The true Tarot is symbolism; it speaks no other language and offers no other signs.
Contrary to the public’s widely held belief, fostered by Hollwood stereotypes, Tarot Cards are not one of the tools of the Traditional Witches. Nor are they standard fare for the iconic Gypsy fortune tellers, who are usually psychics and/or palm readers and who, when they do practice card readings, (cartomancy), generally work with regular playing cards. Instead, the Tarot is a form of divination that was adopted for use and refined into its modern form by much more modern neo-pagan religious movements arising out of the 19th Century.
The popularity of the Tarot, as a modern implement for occult study, primarly came out of the Theosophy Movement , led most notably by the controversial Helena Blavatsky. This movment for the revival of the ancient mystical practices was the predecessor of what has now come to be known by the somewhat incongrous name of the New Age Movement.
Other mystical occult groups of the period, such as the Rosicrucian Order, the Hermetic Order of the Golden Dawn and certain splinter groups coming out of Freemasonry, also picked up on the Tarot as a tool, originally for the purpose of spiritual insight, but later devolving into a tool for divination. The Wicca Movement, which evolved more from the ideas of these groups than from the underlying principles of traditional witchcraft, also picked up the tarot and has added it to their tool chest.
Though the first Tarot decks appeared in the middle of the 15th century, it was not until the middle of the 19th century that occultists observed that the twenty-two cards of the Major Arcana, or trump suit of the Tarot, correspond with the twenty-two letters of the Hebrew alphabet and thereby with the twenty-two paths of the Kabbalistic Tree of Life. These mystical symbols, used in the Kabbalah of Jewish mysticism, set forth the path to God. These Victorian occultist then began trying to link the Tarot to ancient Eastern mysticism. Which may or may not be a factual lineage.
"We have now seen that there is no particle of evidence
for the Egyptian origin of Tarot cards."
Although there is no consensus of opinion as the exact origin of the Tarot, it is fairly clear that the modern incarnation, with which the general public is familiar, evolved out of an attempt by some of these Victorian Age theosophical thinkers to validate and popularize their movement, (and by association their interpretation of the Tarot), with the ancient mystical practices of the Egyptian and/or Kabalistic religious orders , though this theory of the Tarot's origin has been fundamentally discredited by subsequent historical research.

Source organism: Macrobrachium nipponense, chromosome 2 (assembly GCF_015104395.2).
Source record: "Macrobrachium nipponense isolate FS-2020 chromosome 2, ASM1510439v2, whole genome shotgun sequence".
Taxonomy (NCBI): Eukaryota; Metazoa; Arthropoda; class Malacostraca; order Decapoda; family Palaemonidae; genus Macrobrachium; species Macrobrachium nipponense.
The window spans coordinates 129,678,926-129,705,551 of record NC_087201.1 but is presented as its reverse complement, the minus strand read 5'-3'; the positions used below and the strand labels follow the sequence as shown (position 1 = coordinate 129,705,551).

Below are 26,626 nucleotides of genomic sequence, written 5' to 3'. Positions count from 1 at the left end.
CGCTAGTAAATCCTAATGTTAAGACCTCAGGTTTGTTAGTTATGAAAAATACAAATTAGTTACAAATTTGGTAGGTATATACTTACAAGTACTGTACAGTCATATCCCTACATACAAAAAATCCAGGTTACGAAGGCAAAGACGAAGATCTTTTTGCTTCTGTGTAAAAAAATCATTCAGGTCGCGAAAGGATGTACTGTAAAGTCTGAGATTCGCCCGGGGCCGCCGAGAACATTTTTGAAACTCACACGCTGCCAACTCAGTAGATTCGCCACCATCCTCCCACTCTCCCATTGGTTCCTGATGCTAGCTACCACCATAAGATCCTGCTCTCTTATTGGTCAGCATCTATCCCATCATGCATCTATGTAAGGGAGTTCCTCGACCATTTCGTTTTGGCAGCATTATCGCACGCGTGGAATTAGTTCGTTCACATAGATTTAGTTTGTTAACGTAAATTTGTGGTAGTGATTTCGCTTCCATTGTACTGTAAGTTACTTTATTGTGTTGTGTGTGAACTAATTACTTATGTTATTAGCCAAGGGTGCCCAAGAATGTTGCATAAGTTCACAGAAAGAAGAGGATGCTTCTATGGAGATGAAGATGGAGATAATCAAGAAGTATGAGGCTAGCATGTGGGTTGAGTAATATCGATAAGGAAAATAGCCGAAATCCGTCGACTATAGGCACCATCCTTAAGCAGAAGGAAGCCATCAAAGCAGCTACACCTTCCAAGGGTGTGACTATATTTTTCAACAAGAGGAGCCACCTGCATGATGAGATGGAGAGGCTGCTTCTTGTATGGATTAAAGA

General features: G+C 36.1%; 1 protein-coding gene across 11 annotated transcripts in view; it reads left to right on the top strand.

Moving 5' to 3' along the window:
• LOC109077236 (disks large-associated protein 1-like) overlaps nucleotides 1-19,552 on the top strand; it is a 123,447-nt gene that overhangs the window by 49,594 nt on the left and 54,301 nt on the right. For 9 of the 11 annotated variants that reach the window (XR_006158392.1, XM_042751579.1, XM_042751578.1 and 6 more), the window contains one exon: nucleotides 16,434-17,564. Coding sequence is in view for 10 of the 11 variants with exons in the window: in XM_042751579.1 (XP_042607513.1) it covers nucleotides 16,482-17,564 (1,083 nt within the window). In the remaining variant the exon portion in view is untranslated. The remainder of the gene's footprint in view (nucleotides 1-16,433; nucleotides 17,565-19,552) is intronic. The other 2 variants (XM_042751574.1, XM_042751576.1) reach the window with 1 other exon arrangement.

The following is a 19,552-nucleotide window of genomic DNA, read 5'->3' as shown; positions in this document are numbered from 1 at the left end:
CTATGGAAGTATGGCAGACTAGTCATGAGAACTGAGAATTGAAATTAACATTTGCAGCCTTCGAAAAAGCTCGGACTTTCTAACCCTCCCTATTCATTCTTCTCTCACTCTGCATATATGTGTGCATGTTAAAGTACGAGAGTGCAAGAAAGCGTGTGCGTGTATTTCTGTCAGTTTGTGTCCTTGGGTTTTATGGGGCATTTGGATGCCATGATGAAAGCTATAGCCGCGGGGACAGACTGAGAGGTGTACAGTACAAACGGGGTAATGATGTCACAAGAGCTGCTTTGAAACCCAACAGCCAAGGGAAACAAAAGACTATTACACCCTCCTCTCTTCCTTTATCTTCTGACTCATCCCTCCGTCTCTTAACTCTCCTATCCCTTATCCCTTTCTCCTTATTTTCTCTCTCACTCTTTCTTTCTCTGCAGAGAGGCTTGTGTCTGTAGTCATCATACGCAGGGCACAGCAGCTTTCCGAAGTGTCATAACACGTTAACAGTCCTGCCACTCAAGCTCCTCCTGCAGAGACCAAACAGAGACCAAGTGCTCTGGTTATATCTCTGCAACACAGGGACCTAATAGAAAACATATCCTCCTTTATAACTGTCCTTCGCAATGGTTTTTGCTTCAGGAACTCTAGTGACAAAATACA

“Remember that the Tarot is a great and sacred arcanu;
its abuse is an obscenity in the inner and a folly in the outer.
It is intended for quite other purposes than to determine
when the tall dark man will meet the fair rich widow.”
~ Jack Parsons ~
The great problem that has arisen from this popularizing of the tarot is that it has fostered and image in most people's minds, of a gypsy woman at a small candlelit table, foretelling the future with a tarot card reading. It all seem strange and mysterious, and with most tarot decks being manufactured by playing card companies, it seems to many to be just an amusing game to be played for amusement.
The Tarot is not a game!
According to the founders of the Hermetic Order of the Golden Dawn, "the Tarot aids in coming in contact with one's Higher Self by drawing on powerful sources of information that come from within”. This means that although it is common for people to think that the Tarot deals only with fortune-telling and revelations of their past, present and future, the true Tarot represents a connection between the spiritual realm and the material world and unveils the path of initiation into the Sacred Realm that is hidden within us all.
Mary K. Greer, a leading authority on the Tarot writes how psychiatrist Carl Jung … “recognized tarot as depicting archetypes of transformation like those he had found in myths, dreams and alchemy, and as having divinatory characteristics similar to the I-Ching and astrology. Most of all, Jung believed a person could use “an intuitive method” to understand—through tarot’s reflecting the collective unconscious into a “cloud of cognition”—the meaning in a present, prevailing condition.”
Jung’s view was founded in his theory of the archetype, as a primal pattern of thought. He studied dreams, myths, and legends, and concluded that we’re all born with an innate ability to understand archetypes. In fact, he said, we are all pre-programmed to look for archetypes in our everyday lives, because they serve as a framework for our understanding of the world. Jung’s descriptions of commonly recognized archetypes include the hero, the maiden, and the wise old man, which are symbols that appear over and over in the Tarot deck. Theoretically at least, by study and reflection on the symbols in the Tarot it will cause one to look inward to study and reflect on those archetypes we find within our own unconscious and in Jung’s “world view” of the collective unconscious.
“For me, Tarot is a Bardic Art, and what people are looking for is their story.
It is essential to have good storytelling skills to be a good reader."
Helpful Sites for Beginners
Tarot Card Meanings